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Publication numberUS3226002 A
Publication typeGrant
Publication dateDec 28, 1965
Filing dateApr 22, 1963
Priority dateApr 22, 1963
Publication numberUS 3226002 A, US 3226002A, US-A-3226002, US3226002 A, US3226002A
InventorsWalker James W
Original AssigneeWalker James W
Export CitationBiBTeX, EndNote, RefMan
External Links: USPTO, USPTO Assignment, Espacenet
Flexible container, fitting therefor, and composite package
US 3226002 A
Images(1)
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Description  (OCR text may contain errors)

Dec. 28, 1965 J. w. WALKER FLEXIBLE CONTAINER, FITTING THEREFOR, AND COMPOSITE PACKAGE Filed April 22, 1963 zIQMES W. W44 K52 IN V EN TOR ATTORNEVS United States Patent This invention has to do generally with containers and packaging and more particularly with the pack-aging of thin-walled, non-rigid containers for shipment, storage and handling to protect the container and retain it in a predetermined shape.

In recent years there has been a widespread growth in the use of plastics for containers of all kinds replacing, to a great extent, the more rigid materials glass and metal. One difiiculty has been that the plastic container need be only extremely thin-walled in order to satisfactorily hold its contents, but such thin-walled containers do not possess rigidity and where substantial quantities of liquid or other substances are to be contained, the plastic container must be both supported and protected against damage.

An object of the invention is to provide a novel means of packaging a non-rigid thin-walled plastic container or the like in order to protect the same and, in conjunction with its contents, cause it to maintain a predetermined shape.

More particularly it is an object to provide a novel fitting for a thin-walled non-rigid plastic bag or other container which serves to anchor the bag and the fitting in the top or end of a paperboard carton of the type having the conventional two pairs of flaps which are turned over the end and pasted or otherwise secured together.

A further object is to provide a fitting which is so designed as to remain in place and against being pulled through the opening provided to receive it in the end of the carton.

Another object is to provide a fitting of the type indicated which is particularly designed to prevent its being turned when mounted in the end of a carton so as to enable a cap or other object to be threaded into or onto it.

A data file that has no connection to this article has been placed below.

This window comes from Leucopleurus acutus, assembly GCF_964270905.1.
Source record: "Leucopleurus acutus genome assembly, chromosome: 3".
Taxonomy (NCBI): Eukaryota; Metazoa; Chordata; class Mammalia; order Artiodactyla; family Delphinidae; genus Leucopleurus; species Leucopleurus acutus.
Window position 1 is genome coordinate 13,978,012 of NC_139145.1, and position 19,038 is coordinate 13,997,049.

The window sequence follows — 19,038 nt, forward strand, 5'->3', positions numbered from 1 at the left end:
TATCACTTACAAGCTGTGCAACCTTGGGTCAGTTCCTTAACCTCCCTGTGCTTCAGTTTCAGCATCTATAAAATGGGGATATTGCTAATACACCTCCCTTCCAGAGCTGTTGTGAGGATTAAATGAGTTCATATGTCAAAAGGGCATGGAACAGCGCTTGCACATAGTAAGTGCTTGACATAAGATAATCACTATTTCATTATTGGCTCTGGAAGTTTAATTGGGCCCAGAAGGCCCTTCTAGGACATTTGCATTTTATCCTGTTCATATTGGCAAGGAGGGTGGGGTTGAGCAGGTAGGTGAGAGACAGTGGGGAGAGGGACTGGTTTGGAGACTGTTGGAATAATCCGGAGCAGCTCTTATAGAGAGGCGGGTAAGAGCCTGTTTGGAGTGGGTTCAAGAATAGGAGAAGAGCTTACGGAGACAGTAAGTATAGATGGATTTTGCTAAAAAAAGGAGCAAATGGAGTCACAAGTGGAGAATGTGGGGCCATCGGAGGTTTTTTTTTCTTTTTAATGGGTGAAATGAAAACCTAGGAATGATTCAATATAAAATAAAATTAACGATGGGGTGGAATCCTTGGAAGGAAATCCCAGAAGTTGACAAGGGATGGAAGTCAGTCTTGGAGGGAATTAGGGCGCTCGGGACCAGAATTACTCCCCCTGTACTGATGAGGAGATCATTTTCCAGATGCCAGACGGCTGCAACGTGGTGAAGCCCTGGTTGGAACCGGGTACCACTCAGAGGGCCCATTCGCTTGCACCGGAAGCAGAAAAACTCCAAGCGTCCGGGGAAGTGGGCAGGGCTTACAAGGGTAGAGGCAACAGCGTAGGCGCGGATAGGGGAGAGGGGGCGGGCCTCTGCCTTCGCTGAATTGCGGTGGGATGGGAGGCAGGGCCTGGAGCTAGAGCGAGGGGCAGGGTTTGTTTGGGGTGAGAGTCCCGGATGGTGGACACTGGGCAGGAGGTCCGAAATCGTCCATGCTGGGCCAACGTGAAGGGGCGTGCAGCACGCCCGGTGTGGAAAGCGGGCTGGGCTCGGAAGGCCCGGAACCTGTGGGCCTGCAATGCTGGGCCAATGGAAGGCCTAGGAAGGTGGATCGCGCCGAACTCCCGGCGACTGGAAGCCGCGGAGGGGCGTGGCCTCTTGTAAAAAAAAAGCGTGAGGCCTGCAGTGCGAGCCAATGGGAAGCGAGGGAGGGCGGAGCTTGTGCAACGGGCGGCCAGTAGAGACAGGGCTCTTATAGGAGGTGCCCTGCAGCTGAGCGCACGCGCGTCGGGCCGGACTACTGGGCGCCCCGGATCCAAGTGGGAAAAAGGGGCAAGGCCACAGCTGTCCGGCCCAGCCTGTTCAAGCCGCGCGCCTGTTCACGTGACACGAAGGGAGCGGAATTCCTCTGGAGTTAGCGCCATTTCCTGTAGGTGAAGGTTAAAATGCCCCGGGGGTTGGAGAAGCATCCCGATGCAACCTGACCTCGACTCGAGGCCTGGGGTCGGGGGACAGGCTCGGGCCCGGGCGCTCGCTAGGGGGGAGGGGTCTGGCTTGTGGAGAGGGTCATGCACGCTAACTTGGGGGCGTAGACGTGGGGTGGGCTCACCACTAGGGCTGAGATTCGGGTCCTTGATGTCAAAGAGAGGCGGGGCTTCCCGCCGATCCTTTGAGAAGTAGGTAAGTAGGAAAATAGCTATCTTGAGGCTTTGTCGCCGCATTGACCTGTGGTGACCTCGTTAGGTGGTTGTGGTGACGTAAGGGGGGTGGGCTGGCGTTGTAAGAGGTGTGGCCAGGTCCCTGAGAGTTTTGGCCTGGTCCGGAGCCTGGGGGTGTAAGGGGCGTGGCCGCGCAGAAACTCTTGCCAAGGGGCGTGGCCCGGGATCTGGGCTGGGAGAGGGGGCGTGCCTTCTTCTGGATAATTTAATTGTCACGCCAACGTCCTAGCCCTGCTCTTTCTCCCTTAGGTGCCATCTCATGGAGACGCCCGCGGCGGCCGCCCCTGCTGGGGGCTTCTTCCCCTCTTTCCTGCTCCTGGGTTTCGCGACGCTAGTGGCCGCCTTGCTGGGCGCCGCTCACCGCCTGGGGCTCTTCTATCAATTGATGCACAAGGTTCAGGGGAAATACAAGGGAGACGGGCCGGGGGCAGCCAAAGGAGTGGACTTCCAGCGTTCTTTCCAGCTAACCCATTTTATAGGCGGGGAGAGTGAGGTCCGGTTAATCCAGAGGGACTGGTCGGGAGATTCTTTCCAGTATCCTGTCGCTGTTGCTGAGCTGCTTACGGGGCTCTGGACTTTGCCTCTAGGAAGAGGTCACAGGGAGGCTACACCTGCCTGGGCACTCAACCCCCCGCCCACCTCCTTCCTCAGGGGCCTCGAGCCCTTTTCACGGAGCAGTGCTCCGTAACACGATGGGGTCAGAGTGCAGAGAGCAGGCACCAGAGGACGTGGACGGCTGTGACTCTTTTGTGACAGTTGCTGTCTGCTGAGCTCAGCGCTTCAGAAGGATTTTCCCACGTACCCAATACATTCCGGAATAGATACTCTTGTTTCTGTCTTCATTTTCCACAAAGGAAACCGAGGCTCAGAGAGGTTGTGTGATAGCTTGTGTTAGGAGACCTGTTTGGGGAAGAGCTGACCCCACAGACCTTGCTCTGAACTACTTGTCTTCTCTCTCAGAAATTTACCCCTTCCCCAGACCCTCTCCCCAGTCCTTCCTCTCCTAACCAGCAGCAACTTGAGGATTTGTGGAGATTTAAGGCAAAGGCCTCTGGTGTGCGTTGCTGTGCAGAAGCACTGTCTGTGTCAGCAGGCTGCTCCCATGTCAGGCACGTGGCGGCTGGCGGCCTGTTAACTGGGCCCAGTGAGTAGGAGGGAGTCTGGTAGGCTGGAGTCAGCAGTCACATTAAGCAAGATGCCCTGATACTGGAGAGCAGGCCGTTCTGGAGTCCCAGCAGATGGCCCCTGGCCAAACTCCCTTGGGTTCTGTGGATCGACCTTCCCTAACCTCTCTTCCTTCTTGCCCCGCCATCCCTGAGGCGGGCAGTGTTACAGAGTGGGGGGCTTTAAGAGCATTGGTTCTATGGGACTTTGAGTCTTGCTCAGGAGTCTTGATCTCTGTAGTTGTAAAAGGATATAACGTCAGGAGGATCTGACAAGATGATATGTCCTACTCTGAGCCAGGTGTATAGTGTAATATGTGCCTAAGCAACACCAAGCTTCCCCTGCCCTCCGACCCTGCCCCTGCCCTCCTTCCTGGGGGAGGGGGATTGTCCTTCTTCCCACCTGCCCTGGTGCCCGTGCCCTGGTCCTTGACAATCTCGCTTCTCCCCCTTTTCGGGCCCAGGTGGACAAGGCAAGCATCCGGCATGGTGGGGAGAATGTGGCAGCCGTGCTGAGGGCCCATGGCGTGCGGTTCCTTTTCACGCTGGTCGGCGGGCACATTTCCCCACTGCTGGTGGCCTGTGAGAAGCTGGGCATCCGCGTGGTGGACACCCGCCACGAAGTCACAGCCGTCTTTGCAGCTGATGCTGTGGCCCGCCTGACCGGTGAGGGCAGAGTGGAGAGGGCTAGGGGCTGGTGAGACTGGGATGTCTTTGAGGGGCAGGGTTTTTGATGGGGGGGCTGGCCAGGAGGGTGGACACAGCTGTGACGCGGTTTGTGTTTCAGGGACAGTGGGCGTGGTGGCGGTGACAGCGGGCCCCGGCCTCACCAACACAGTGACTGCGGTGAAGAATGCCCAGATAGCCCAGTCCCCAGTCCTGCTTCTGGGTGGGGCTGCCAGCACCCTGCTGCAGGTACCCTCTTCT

These and other objects will be apparent from the drawing and the following description, Referring to the drawing:

FIG. 1 is an isometric view of a carton partially broken away to expose a container therein embodying the invention;

FIG. 2 is an enlarged fragmentary sectional view on line 22 of FIG. 1;

FIG. 3 is a fragmentary sectional plan view on line 3-3 of FIG. 2;

FIG. 4 is a plan view of the carton of FIG. 1 with the two uppermost flaps opened outwardly;

FIG. 5 is a view similar to FIG. 4 but showing all four flaps of the carton opened outwardly;

FIG. 6 is an isometric view of the fitting; and

FIG. 7 is a fragmentary plan view of an alternate form of fitting shown mounted between the two inner flaps of a carton.

More particularly describing the invention, numeral 11 generally designates a pasteboard carton and this is shown as being provided with inner wall inserts 12. Each wall of the carton may comprise a laminate of outer sheets of paper and a corrugated sheet therebetween such as commonly used for pasteboard cartons and boxes, but no attempt has been made to show this in the drawing.

Within the carton 11 is a thin-walled bag or container 14 made of a plastic, such as polyethylene, and this is shown filled with a liquid 15. The bag-like container 3,226,002 Patented Dec. 28, 1965 may be made of a material other than a plastic, if desired. Container 14 is provided with a neck or fitting designated generally by numeral 18. As will later appear, the fitting 18 is mounted in the upper end of the carton 11 and is so designed that, in conjunction with the carton, it is retained in place and is not subject to being pushed into the carton or subject to being turned as by the application or removal of a cap 19. 1